My ‘sari’ baby shower, when my mom dressed all of the ladies in saris.

You will never know how much I struggled making a decision for your life.

You stopped being reasonable. Your decision-making competency was gone. And although I begged you to not ‘make’ me do what I had to do, to take over because I had power of attourney, you couldn’t reasonably make any decisions anymore. So, I made a decision, which made me feel dizzy. I started to shake, weep, and hold back the vomit when I officially ‘activated’ my power of attourney, because it meant I was taking over your life, and that hurt to know that I had to do that for you, because I didn’t want to.

You will never know what I have done to help you.

I don’t require the recognition from you or anyone else.  I choose to live a life that allows me to help you regardless if you see it or not. Since it’s not the kind of help you want, you don’t see it, and that is okay. I still take the responsibility to help you, and I know my true intentions and because I know it is my solemn duty to do so.

You will never know how overwhelming this is for me.

This isn’t about me. It’s about you, so I feel selfish for even saying that it’s hard. I know in my heart of hearts that this stuff is happening FOR me, not TO me, and I will eventually find the gratitude and opportunity within the lows. Yet, at this moment it takes so much energy, and I’m tired. I’m so, so tired. I’m exhausted, feel helplessly alone and it’s overwhelming.

You will never know how much other’s opinions bothered me because they thought I was leaving you alone.

I want to say what other people think, doesn’t bother me. But, I felt it in the way they talked to me, they way they whispered amongst each other, when I would catch wind of those whispers or be told right out, that they thought I abandoned you. And, I felt so guilty because I thought I was abandoning you too, even if I was just looking for a way to keep you safe.

They will never appreciate how many months I researched properties that would allow you to have your independence, yet keep us together in the same household and property. It doesn’t matter, because all they saw was that I left you by yourself, and because you felt that way too, they felt that same energy. Their opinions shouldn’t matter, but it did hurt. The hurt doesn’t matter though, because at the end of the day, they’re not the ones in my position. I am.

You will never know how scared I will become you someday.

I am trying my best to demonstrate to my sons, patience, because I know that this reality could be me someday, and I hope they can have patience with me. I know there’s no point worrying about this as my possible future, but the thought still creeps in when the overwhelm takes over. I see and feel such anger and bitterness from you, that I, on purpose have to remind myself that I am actively working on myself, my personal growth, so I won’t be that angry. But, I know that there is no guarantee, and I feel sad that I could possibly put my sons through what I am going through right now.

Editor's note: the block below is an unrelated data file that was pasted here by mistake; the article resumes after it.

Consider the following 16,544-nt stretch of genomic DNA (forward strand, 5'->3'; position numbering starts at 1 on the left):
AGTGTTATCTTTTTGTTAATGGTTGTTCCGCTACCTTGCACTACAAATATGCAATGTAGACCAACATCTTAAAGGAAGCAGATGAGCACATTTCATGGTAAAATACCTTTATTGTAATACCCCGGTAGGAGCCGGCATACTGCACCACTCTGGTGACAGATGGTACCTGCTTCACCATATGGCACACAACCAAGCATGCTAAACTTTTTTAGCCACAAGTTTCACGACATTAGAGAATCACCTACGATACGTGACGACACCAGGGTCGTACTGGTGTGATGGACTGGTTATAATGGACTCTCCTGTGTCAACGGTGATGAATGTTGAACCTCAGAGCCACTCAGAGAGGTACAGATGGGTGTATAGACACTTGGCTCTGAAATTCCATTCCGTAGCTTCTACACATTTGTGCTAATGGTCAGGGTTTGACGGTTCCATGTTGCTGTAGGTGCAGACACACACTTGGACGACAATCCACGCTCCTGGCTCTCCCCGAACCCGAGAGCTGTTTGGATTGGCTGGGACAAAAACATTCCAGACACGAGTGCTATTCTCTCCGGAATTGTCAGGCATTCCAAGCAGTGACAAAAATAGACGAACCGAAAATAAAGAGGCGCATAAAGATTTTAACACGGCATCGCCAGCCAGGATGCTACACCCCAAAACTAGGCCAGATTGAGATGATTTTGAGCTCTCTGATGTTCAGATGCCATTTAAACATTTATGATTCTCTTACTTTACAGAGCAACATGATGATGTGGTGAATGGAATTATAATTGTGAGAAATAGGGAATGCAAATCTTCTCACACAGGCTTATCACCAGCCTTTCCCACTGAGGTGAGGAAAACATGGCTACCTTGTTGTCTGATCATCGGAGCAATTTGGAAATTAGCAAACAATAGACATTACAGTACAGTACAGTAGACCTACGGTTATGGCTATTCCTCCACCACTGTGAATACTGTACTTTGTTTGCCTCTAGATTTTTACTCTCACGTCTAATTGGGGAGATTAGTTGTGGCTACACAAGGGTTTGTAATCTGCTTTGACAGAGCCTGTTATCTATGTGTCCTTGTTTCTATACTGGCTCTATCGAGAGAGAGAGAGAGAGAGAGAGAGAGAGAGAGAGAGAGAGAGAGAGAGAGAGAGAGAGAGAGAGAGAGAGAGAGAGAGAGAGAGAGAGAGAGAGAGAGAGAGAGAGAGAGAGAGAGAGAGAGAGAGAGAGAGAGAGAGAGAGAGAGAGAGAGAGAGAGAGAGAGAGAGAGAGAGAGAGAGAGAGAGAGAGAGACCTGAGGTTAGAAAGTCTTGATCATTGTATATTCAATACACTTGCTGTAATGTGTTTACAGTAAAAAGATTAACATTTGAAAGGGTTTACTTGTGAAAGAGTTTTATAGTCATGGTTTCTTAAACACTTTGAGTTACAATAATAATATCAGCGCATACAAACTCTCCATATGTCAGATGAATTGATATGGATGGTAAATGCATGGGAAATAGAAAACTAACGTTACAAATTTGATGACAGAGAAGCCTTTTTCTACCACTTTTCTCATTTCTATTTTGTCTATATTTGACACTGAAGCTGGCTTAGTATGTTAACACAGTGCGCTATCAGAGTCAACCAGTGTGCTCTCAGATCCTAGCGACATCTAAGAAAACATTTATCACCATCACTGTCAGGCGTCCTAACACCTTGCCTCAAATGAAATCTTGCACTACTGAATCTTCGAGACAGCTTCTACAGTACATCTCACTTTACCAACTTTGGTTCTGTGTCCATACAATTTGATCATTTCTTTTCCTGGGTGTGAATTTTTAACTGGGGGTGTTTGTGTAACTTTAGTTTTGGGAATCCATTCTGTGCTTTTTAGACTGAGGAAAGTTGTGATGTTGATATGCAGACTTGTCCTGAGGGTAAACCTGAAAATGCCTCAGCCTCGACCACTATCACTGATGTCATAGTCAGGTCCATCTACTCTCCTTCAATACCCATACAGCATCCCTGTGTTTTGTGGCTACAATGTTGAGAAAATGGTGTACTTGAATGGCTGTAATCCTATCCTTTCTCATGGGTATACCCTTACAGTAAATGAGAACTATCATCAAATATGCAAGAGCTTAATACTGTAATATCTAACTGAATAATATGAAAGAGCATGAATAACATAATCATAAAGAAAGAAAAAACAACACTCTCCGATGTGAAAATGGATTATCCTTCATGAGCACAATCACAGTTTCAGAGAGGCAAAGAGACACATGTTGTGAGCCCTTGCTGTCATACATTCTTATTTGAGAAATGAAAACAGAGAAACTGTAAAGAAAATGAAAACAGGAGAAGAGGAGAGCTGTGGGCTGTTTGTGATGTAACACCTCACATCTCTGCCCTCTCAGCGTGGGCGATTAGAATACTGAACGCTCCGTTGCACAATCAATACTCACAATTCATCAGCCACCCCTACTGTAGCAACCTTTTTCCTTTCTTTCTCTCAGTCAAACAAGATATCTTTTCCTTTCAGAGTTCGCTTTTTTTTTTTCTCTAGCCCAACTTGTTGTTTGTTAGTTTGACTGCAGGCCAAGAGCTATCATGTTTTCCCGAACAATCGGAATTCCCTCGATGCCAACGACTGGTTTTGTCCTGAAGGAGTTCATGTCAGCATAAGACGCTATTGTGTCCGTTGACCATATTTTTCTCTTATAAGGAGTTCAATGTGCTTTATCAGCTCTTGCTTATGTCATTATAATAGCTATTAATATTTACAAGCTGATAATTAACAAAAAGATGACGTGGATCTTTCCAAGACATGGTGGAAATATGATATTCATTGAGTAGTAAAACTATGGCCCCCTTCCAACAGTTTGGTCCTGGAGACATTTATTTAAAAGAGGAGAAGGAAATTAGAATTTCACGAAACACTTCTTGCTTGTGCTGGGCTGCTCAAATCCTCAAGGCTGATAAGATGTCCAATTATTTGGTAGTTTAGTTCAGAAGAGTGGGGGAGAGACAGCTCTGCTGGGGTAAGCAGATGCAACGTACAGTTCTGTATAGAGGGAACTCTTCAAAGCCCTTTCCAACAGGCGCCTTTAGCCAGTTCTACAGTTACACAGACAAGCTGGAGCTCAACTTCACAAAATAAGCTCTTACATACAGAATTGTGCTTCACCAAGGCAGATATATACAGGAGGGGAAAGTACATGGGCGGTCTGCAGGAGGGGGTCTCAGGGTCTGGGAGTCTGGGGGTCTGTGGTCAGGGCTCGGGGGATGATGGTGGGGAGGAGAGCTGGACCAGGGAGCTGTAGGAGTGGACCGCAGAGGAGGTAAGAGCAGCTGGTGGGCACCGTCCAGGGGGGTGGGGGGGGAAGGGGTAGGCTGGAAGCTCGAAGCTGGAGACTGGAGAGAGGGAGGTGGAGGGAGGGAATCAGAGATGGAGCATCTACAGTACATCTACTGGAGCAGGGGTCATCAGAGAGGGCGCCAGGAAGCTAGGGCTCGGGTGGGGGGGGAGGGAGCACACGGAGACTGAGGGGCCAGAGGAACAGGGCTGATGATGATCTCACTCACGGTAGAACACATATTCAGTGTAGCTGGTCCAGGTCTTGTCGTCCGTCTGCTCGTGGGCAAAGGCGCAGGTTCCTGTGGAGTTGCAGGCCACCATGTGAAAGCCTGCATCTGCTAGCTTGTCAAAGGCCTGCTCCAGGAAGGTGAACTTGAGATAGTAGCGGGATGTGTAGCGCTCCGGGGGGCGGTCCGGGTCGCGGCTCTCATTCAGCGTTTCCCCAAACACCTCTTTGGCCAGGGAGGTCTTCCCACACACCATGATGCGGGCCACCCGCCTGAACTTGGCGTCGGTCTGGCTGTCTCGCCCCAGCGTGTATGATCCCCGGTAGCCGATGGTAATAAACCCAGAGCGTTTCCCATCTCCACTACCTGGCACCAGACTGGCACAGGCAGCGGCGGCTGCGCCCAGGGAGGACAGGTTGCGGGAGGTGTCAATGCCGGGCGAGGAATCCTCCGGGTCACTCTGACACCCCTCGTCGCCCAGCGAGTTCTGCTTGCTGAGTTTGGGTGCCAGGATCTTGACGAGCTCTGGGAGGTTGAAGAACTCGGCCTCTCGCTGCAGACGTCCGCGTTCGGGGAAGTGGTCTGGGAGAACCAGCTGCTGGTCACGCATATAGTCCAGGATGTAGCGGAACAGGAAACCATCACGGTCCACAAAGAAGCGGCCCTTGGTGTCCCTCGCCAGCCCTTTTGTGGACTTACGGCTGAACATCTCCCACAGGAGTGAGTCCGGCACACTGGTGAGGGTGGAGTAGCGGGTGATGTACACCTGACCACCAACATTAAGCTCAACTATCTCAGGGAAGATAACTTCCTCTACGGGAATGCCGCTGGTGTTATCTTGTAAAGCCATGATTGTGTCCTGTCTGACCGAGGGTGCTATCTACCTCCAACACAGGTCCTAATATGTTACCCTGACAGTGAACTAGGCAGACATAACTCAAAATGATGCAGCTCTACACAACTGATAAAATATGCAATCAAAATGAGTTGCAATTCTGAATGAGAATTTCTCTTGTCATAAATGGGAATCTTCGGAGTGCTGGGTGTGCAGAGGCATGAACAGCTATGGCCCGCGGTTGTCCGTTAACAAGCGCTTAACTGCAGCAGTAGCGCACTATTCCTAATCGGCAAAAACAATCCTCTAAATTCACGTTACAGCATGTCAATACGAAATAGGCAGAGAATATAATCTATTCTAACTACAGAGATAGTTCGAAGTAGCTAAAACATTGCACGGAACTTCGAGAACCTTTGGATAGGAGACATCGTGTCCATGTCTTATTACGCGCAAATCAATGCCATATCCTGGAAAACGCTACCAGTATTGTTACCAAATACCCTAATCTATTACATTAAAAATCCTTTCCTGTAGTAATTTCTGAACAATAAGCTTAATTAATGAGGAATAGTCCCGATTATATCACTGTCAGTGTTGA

You will never know how much I love you.

It’s true. You cannot understand because you feel betrayed by me, your only child, as it seems to you that I took everyone else’s side except yours. How could a daughter side ‘against’ you with medical professionals, friends and other people who felt concern for you? You remind me how much you wanted me, a baby to love and to be your companion and how much you struggled in childbirth having me, and in life as a single mom raising me… and in your eyes, it was all for naught because you feel I betrayed you.

But mum… I do love you. And this is one thing I was wish you did know and believe… because it’s true… and I am so, so sorry that you feel so alone. I wish I could squeeze you tightly in my arms and just hug the belief into you, so you would know that I truly do have your back. I love you, mum… even if you will never know.


If you or someone you know is being affected by dementia in some way, there are people who can help. I wish I had more information that I could share, but a lot of it is such a blur because I am still living it now. If you want to know what my process was, if that helps you put one foot in front of the other, send me a direct message and we can chat.

For more information about how you can start your own business based on your ‘why’ or to purchase products, head to my website Please note, that I do receive an income from products purchased from this link.

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From the bottom of my heart, thanks for reading!
Sarah, The Depressed Mom Boss

3 thoughts on “You Will Never Know

  1. Sarah this is a beautiful and thought-provoking post. I am sorry you and your mom are suffering with the impact of this awful disease. Take care of yourself. ❤️

    Liked by 1 person

  2. What a difficult journey you’re on Sarah. I do hope you’ll reach out to the Alzheimer Society of Nova Scotia. They’re good people, with programs meant to ease the path as much as possible.

    Liked by 1 person

  3. Sorry to hear but don’t give up